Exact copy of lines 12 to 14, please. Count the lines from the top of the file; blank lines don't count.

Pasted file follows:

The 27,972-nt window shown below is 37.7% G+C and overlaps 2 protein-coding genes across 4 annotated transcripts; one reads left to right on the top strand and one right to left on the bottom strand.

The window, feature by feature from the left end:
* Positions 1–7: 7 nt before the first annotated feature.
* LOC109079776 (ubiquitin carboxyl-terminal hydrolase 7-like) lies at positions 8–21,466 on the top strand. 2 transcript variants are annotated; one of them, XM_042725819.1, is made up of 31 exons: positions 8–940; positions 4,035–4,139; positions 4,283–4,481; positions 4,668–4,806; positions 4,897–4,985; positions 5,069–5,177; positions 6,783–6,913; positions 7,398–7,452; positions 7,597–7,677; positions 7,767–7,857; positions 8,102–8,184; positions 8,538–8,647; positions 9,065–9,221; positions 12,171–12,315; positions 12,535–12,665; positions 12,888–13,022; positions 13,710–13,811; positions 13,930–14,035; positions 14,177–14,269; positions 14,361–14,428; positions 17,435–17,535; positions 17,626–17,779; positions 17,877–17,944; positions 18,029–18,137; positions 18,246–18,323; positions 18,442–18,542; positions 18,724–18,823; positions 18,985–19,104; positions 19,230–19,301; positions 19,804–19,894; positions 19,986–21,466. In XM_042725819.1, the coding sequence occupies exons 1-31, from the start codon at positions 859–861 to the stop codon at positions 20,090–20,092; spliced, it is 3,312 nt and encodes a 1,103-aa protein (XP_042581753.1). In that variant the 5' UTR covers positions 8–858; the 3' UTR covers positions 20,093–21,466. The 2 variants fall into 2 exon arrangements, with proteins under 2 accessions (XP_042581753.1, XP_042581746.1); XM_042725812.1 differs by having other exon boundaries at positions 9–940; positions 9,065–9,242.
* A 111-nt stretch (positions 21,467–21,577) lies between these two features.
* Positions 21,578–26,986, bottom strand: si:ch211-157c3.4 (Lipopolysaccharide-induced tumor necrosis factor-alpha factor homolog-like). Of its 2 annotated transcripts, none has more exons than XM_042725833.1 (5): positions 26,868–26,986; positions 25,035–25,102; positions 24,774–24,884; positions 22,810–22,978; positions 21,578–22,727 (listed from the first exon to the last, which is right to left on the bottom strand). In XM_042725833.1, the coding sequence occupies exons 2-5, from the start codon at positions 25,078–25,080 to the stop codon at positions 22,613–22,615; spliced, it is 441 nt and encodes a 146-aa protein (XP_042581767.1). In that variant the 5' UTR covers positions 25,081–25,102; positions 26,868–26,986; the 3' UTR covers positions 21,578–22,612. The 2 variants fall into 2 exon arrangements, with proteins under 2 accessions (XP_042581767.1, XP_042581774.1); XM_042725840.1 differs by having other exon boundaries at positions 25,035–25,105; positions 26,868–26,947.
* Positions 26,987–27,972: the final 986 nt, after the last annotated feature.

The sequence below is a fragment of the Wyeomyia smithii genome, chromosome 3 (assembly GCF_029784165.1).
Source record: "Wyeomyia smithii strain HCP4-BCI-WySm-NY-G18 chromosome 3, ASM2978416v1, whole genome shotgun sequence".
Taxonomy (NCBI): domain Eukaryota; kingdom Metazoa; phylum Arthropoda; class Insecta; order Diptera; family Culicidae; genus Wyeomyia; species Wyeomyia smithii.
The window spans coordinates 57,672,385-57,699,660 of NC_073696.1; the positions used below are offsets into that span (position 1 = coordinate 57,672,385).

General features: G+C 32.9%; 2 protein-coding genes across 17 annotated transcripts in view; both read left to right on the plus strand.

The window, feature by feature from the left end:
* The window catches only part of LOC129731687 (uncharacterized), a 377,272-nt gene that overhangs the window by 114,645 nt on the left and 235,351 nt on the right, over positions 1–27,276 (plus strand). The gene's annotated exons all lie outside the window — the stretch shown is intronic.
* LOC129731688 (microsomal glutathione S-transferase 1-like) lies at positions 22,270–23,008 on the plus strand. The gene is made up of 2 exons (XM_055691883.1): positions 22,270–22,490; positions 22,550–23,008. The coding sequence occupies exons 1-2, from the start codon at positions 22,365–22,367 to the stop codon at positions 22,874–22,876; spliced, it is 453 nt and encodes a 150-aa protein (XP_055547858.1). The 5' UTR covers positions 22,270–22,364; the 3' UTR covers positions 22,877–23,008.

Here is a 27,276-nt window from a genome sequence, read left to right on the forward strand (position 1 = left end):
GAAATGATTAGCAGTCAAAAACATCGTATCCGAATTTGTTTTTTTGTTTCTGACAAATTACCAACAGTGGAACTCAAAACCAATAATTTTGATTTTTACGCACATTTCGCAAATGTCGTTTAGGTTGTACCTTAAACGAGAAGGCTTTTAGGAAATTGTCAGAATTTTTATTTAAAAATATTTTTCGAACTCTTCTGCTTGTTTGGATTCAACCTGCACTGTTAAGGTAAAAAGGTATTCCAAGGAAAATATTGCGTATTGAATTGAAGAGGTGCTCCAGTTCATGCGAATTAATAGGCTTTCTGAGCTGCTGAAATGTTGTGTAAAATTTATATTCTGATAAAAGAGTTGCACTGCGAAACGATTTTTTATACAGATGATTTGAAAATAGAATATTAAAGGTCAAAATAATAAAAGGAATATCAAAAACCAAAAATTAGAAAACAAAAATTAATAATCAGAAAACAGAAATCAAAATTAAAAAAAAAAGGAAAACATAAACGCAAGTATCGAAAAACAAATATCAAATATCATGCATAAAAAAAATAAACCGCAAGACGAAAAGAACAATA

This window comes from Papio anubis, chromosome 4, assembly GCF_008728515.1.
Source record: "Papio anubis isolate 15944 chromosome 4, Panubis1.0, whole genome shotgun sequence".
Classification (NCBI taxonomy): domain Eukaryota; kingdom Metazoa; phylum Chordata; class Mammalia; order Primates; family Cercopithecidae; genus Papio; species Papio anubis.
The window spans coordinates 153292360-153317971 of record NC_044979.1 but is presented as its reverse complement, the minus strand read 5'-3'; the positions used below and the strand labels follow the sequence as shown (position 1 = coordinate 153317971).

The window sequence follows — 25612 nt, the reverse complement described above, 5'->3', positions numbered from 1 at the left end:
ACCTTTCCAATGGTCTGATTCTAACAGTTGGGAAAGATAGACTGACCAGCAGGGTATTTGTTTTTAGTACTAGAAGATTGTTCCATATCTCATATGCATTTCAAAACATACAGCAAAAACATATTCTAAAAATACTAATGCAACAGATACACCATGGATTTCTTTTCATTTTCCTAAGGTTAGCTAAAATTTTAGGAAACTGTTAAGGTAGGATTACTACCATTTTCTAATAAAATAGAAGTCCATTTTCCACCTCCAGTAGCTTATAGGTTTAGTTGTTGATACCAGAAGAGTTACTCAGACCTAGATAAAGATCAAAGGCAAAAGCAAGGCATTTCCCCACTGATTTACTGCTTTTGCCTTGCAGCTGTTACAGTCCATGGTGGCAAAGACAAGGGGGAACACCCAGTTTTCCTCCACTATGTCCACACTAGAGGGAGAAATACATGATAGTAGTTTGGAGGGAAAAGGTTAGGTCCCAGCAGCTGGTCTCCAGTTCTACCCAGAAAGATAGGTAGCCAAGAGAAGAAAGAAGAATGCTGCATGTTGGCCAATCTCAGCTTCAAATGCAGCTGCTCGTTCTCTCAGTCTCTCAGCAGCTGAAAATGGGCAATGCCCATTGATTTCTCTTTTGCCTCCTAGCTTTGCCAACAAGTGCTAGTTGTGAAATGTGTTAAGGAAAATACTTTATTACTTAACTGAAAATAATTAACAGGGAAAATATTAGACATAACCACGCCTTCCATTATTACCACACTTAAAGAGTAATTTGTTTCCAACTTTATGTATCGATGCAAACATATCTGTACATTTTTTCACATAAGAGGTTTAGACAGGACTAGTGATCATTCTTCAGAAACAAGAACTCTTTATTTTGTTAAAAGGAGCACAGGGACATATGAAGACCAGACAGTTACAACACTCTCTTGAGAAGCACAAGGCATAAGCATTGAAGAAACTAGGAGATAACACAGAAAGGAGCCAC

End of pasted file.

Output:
General features: G+C 32.9%; 2 protein-coding genes across 17 annotated transcripts in view; both read left to right on the plus strand.

The window, feature by feature from the left end:
* The window catches only part of LOC129731687 (uncharacterized), a 377,272-nt gene that overhangs the window by 114,645 nt on the left and 235,351 nt on the right, over positions 1–27,276 (plus strand). The gene's annotated exons all lie outside the window — the stretch shown is intronic.